BANG! Surprised you with some nonfiction, I did! Now riddle me this: How can fourteen different kinds of monkeys all live in the same area? Come to the different heights of the Manú National Park and let this rhyming bouncy text introduce you to its furry little residents. A couple points that you need to consider here. First off, that monkey on the cover is eating orange mushrooms off a tree. I just happen to find that particularly cool. This also goes far beyond the usual Steve Jenkins catalog of things. There’s an aspect where you can see which part of the canopy each different kind of monkey lives in and a two-page spread at the end that shows the different layers (emergent, canopy, understory, etc.). The additional facts about the monkeys in the backmatter are almost as interesting as the front matter (and involve a LOT more urine), and check out that killer Bibliography! You can read the rhyming portions for younger children and the more wordy nonfiction for the older ones. And, as ever, Steve’s art is killer.

Goodnight Ganesha by Nadia Salomon, ill. Poonam Mistry

Who says rhyming picture books can’t also be gorgeous? I was already an admirer of Poonam Mistry’s work on books like YOU’RE SAFE WITH ME, YOU’RE SNUG WITH ME, etc. so it’s nice to see her extending her reach into something with a little more narrative. This book is a bedtime sleepytime title and practically the first thing that you see, aside from Ganesha himself, is this jaw-dropping shot of an airplane flying past the moon. The moon itself is highly detailed, all whorls, dots, swirls, and delicious patterning. The rhyme schemes themselves are interesting too. There are usually four lines, and all four rhyme with one another. This is then following by a Goodnight Moon-esque recap (example: “Goodnight, marigolds. / Goodnight, moon. / Goodnight, planes going zhoom, zhoom, zhoom.”). There are mentions of Brahma, Shiva, and Vishnu amid bedtime stories, prayer, and lullabies. Probably the prettiest bedtime book you’ll encounter.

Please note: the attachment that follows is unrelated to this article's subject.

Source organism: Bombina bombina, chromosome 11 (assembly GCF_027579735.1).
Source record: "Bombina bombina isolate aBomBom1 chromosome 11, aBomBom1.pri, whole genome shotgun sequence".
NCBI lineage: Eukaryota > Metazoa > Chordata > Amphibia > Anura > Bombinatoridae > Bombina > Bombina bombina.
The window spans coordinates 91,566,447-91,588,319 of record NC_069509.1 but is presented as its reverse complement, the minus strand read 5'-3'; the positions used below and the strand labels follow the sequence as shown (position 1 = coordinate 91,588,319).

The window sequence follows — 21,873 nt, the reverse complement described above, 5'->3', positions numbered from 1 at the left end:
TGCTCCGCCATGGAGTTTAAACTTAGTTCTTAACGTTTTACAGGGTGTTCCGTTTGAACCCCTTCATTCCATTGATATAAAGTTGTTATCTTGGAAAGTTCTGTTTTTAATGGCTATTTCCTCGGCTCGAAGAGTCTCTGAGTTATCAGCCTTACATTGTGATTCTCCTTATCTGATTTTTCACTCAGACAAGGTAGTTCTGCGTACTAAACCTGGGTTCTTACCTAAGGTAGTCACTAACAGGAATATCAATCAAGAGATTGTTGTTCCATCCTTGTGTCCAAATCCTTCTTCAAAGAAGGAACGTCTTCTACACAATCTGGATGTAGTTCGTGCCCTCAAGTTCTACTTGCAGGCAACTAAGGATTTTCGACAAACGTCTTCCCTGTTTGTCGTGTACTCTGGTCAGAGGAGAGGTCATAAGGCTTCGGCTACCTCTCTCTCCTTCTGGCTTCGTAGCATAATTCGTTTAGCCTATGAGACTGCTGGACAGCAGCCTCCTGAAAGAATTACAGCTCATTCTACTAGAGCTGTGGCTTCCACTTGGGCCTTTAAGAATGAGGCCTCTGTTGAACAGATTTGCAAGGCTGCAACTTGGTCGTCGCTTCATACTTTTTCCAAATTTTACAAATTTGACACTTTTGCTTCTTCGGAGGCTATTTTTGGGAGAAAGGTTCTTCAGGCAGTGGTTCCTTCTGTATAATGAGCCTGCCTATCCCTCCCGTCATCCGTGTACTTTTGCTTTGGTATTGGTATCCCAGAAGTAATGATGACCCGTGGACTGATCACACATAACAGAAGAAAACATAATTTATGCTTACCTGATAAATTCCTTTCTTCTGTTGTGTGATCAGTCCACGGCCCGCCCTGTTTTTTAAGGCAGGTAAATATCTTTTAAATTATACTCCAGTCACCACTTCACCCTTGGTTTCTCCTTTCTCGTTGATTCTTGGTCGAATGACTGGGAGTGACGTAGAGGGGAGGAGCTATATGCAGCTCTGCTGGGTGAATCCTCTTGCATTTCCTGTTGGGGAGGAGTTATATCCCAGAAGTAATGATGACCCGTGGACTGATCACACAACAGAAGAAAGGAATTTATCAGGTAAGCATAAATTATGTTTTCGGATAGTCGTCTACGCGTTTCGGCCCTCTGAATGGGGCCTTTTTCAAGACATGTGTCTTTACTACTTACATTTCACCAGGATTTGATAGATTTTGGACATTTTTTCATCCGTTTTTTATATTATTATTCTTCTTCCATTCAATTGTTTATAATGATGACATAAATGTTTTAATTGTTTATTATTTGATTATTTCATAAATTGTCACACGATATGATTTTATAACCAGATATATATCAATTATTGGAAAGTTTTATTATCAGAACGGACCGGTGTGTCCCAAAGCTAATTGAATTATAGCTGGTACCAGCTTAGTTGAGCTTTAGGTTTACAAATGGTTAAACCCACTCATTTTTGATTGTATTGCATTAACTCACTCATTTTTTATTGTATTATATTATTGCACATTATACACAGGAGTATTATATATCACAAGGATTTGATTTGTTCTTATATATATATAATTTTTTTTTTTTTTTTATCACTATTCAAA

Hair Story by NoNieqa Ramos, ill. Keisha Morris

I can remember when Natasha Tarpley’s I Love My Hair was almost the only game in town when it came to hair pride, all the way back in 1998. It seems that in this newfound era of Black pride and Black joy in picture books, hair-related texts are abundant. So much so that we’re beginning to see some particularly original titles. This year I was quite keen on the science fiction inspired Stella’s Stellar Hair by Yesenia Moises with its spacey take. NoNieqa Ramos, however, is rapidly becoming my favorite poet. Every picture book she does is just filled with this rhythm and movement and really lovely rhymes. If you haven’t seen her Your Mama then you have a treat in store (and that goes double for next year’s Beauty Woke). Here she tackles hair love and you just get sucked into the rhymes. Listen:

“Moms do each other’s dos.
Hair, geometric, electric.
Mathemagic, balanced.

Fingers decode.
Decipher.
Describe.
Uncover the algorithm
inside.”

Inside Cat by Brendan Wenzel